AS
Atmospheric Sciences

Atmospheric Modelling with Meso-NH

Atmospheric Modelling with Meso-NH

Twice a year in Toulouse Meteo-France runs a tutorial on Meso-NH – the non-hydrostatic mesoscale atmospheric model of the French research community. Last week I was fortunate enough to attend their autumn 2015 tutorial. But, what is this model and was the tutorial useful?

Atmospheric models solve the governing equations for atmospheric motions. This allows us, for example, to forecast future atmospheric conditions, to study past climates or even to visualise tiny features over a range of a few tens on metres. Over the last 90 years atmospheric models have developed from a thought concept to low resolution global simulations to high resolution models being able to simulate all kinds of small scale meteorological phenomena. The last of these achievements has been made within the last 15 years using a set of equations and assumptions known as non-hydrostatic modelling.

A non-hydrostatic model is quite simply one in which the atmosphere is not assumed to be in hydrostatic equilibrium. This means that high resolution features can be simulated such as small-scale convection. Processes that are very small or too complex are simulated via parametrisations whereby each small process is represented by relating them to variables at a resolution that the model can resolve. In this way very complex models can be built up simulating many small features of the atmosphere. A mesoscale model has sufficiently high resolution that it can simulate mesoscale weather features.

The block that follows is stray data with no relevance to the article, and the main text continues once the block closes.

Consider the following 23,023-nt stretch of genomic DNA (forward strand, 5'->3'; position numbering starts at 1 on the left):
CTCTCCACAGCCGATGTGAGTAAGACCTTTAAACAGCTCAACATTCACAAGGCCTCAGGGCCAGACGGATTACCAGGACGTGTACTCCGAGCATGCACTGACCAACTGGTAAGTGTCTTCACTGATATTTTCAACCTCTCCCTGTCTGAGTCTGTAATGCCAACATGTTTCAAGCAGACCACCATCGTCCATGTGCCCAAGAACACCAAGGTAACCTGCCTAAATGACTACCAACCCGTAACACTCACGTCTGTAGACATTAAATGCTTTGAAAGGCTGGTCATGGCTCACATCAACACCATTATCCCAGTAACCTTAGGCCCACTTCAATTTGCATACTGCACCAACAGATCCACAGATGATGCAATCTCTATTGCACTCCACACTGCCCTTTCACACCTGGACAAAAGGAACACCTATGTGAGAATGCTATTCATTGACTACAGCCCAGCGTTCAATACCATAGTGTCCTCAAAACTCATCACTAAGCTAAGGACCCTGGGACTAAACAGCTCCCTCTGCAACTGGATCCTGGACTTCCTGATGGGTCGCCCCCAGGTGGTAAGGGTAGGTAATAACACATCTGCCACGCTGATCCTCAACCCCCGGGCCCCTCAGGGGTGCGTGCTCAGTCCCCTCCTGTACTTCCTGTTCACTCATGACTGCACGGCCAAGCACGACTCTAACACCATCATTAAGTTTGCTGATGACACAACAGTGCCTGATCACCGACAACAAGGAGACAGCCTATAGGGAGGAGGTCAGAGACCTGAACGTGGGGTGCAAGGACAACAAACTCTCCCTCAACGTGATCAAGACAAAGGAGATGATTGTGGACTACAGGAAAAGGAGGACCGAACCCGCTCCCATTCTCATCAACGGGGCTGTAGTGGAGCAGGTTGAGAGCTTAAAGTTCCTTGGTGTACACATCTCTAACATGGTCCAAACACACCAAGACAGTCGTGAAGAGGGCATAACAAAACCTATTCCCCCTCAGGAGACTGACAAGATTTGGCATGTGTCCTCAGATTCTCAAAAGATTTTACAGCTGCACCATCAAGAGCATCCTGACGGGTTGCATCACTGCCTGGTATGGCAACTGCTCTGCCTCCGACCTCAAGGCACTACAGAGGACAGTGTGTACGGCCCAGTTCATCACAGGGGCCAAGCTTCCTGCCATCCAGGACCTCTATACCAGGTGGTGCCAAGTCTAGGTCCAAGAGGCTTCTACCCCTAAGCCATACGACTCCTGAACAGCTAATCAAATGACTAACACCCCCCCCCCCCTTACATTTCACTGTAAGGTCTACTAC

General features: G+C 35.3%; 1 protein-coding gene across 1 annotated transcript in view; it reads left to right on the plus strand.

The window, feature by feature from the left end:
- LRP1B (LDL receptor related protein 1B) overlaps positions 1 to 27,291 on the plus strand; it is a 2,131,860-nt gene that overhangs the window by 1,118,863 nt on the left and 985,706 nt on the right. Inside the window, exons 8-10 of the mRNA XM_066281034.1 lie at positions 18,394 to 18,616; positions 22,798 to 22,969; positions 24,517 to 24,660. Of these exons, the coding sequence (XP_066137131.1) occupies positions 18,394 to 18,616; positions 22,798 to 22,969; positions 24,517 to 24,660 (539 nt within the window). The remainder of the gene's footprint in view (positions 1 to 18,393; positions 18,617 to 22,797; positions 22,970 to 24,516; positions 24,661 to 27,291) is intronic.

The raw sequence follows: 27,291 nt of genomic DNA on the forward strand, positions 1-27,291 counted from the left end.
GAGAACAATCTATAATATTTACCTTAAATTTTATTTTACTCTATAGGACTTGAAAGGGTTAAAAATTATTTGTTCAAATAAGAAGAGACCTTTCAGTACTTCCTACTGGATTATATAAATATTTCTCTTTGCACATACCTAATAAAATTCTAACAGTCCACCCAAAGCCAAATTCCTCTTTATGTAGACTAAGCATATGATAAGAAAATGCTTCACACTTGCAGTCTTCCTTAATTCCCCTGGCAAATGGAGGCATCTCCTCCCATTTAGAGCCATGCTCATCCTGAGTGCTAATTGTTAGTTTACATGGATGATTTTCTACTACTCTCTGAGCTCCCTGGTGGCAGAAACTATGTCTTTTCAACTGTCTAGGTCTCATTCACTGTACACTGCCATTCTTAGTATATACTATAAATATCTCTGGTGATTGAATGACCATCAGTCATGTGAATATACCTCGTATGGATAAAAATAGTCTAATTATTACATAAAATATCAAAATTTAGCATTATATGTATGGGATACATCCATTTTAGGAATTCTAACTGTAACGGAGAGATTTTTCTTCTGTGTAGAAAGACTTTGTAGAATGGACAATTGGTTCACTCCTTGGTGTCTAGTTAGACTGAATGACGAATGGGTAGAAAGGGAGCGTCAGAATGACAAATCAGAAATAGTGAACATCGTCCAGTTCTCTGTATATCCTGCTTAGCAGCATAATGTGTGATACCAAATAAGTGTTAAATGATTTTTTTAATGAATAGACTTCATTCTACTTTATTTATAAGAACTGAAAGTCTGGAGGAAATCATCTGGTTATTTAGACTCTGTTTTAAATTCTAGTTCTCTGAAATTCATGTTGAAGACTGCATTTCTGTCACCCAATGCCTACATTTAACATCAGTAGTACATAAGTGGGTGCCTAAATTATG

There are many different non-hydrostatic mesoscale models with different parametrisations for different applications and they are run by different organisations across the world. Recent increases in computing capacity have meant that the complexity of these models is greater than ever before. There are many popular non-hydrostatic mesoscale models including but not limited to the Weather Research and Forecasting Model (WRF), Unified Model (UM), and Meso-NH. This is definitely not the place to start a debate on the drawbacks of different models! However a feature of many but not all of these models is that they are open source, the programming code used to run them is available for modification or enhancement by anyone, this is great for the development of new parametrisations.

The Meso-NH tutorial was split over three days, the first spent on theory about the model. The second was concerned with theory and practise with an idealised atmosphere over fictitious terrain. The third concentrated just on theory and practise with an actual case study of a real meteorological event. Approaching the tutorial in French as a non-native speaker was initially daunting but there are English subtitles and all the documentation is provided in English – this is no excuse not to become fully immersed in this model. Meso-NH is by no means a basic model and the learning curve is steep but coming from a background in a different non-hydrostatic mesoscale model (WRF) it was very intuitive. Impressive features of the model included the breadth of options for the details of different parametrisations and the post-processing display and interpretation options for the model simulations.

By
Thomas Webb is a tropical meteorologist who uses a mixture of computer models, GPS data, satellite information and other experimental techniques. His current research is focussed on volcanic plumes at Piton de la Fournaise, Réunion and he has previously studied convection at Soufrière Hills volcano, Montserrat. His interests are broad and include meteorological model parameterisation, volcanic processes and interferometric synthetic aperture radar. Thomas supports open-source numerical models for atmospheric research and tweets at @ThomasLWebb

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